Half a century of grief poured out of the small town of Aberfan yesterday as it remembered a generation lost when a coal tip slid on to their school.
Among the 144 people killed on October 21, 1966, were 116 children. Yesterday the Prince of Wales led tributes and planted a tree in Aberfan’s memorial garden alongside one planted by the Queen. The prince said: “I can never forget the feeling of utter despair as I heard of the unspeakable tragedy.”
Survivors were among the 1,000 people attending a service in the cemetery where those who lost their lives were laid to rest. A minute’s silence was held at 9.15am, the moment Pantglas junior school was hit by 150,000 tonnes of black sludge. Among those at the service was Susan Maybank, now Robertson, whose rescue by Victor Jones, a policeman, was captured in a photograph.
Marilyn Morris, 64, said: “Six children from my street died. We just blanked it from our minds. It was such a shock that we couldn’t bring ourselves to talk about it, but now we are and we are feeling much better for it.”
The prince read a message from the Queen, in which she said: “I well remember my visit with Prince Philip after the disaster, and the posy I was given by a young girl, which bore the heart-breaking inscription, ‘From the remaining children of Aberfan’.”
The other evening I came across a programme on the BBC about the Aberfan disaster. I was 18 years old in 1966 when the disaster took place and I can remember very vividly the shocking news reports that came through on the TV and radio. Of course then, there was no mass media and so the reports could never really portray fully, the horror of what had happened.
During the programme I saw the above photograph for the first time and even now I am still shocked at the scene of utter devastation. 116 young children died along with 28 adults including teachers and support staff. One young child who was pulled from the school alive said that her teacher had shielded several children with her body and had been killed in the process, but because of the teachers sacrifice she had survived.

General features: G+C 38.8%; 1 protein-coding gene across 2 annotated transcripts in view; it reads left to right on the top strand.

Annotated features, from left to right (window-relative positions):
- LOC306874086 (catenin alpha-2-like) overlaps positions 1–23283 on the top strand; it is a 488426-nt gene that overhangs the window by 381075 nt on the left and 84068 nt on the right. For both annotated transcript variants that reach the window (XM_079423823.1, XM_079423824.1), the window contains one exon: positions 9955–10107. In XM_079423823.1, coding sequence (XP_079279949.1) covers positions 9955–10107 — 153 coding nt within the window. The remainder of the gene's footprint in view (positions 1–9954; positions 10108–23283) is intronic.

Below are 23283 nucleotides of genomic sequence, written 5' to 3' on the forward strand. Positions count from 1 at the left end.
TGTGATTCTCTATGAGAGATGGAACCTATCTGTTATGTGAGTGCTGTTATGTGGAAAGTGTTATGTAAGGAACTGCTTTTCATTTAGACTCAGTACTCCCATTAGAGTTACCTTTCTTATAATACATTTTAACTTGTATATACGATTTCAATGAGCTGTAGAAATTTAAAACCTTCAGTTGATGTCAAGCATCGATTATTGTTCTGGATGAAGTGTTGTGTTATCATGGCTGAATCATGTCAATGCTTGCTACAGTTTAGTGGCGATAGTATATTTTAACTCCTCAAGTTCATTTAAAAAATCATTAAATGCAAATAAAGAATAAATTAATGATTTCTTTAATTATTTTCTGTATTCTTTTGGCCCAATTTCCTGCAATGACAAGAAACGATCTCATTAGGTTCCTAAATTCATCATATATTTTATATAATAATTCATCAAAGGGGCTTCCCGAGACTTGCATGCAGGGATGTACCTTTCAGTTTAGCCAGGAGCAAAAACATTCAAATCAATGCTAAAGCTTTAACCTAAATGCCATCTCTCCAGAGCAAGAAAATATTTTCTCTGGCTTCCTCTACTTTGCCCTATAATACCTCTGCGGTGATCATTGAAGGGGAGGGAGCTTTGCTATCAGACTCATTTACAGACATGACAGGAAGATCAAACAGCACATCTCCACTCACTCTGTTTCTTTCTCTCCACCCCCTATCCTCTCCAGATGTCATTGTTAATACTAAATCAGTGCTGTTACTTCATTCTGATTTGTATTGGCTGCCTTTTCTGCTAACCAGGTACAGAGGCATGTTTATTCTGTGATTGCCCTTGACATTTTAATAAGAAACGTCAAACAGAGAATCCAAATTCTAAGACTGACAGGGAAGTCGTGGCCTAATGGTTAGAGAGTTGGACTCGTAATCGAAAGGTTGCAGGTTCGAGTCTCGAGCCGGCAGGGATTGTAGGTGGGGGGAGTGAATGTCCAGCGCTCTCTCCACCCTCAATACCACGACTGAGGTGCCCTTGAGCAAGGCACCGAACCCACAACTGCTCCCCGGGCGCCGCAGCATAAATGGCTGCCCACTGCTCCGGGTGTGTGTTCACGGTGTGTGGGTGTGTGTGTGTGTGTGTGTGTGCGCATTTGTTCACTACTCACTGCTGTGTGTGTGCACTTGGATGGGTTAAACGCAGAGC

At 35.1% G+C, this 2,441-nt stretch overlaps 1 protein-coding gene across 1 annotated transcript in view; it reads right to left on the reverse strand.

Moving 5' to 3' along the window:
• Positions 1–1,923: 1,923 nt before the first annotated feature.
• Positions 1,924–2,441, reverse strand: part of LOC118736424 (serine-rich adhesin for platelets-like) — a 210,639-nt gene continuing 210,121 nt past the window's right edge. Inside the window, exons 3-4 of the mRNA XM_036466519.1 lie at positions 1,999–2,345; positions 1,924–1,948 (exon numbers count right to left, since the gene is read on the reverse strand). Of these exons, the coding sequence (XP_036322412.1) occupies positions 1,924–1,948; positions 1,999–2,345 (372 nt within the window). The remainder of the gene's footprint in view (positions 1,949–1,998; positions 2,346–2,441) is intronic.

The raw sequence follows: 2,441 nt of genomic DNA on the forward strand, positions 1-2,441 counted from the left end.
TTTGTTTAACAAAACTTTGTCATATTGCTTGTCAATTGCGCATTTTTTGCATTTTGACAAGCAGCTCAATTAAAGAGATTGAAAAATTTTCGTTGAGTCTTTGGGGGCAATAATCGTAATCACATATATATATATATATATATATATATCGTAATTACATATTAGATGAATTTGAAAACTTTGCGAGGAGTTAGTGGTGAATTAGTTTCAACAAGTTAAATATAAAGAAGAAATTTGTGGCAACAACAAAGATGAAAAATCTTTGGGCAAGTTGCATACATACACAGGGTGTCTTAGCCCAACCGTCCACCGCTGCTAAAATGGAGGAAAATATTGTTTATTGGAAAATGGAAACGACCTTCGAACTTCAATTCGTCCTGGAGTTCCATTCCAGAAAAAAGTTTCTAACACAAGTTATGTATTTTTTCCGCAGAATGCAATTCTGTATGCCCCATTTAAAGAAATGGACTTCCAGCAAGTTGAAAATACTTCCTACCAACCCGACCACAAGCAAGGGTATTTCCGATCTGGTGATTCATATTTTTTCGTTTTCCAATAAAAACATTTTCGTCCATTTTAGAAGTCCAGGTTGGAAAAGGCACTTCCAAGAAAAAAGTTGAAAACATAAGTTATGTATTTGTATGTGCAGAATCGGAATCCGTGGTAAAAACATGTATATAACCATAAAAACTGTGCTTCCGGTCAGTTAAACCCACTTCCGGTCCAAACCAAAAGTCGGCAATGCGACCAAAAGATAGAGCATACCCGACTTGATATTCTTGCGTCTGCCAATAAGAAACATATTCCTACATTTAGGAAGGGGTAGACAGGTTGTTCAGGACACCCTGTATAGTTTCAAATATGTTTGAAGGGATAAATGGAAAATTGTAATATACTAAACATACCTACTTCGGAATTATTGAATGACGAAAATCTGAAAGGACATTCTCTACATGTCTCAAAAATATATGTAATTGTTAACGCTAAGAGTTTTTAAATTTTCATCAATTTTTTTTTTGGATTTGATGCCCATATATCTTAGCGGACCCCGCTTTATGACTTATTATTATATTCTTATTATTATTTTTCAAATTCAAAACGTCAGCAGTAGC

The most appalling fact that emerged from this programme was that although the NCB were held responsible for the tragedy and nine senior NCB staff were named as having some degree of responsibility for the accident, no NCB staff were ever demoted, sacked or prosecuted, and Lord Robens and the entire Board of the NCB retained their positions. The NCB was ordered to pay compensation to the families at the rate of £500 per child (they initially offered £50 per child).
As a parent you send your children off to school with the full expectation that they will return safely later in the day. Through NCB negligence and ignoring of safety guidelines by the Mines Inspectorate there were many parents in Aberfan who sent their children off to school that morning , only to have to go and identify their bodies in a makeshift mortuary over the following 36 hours.
Even 50 years on, the heartbreak does not diminish for those bereaved families.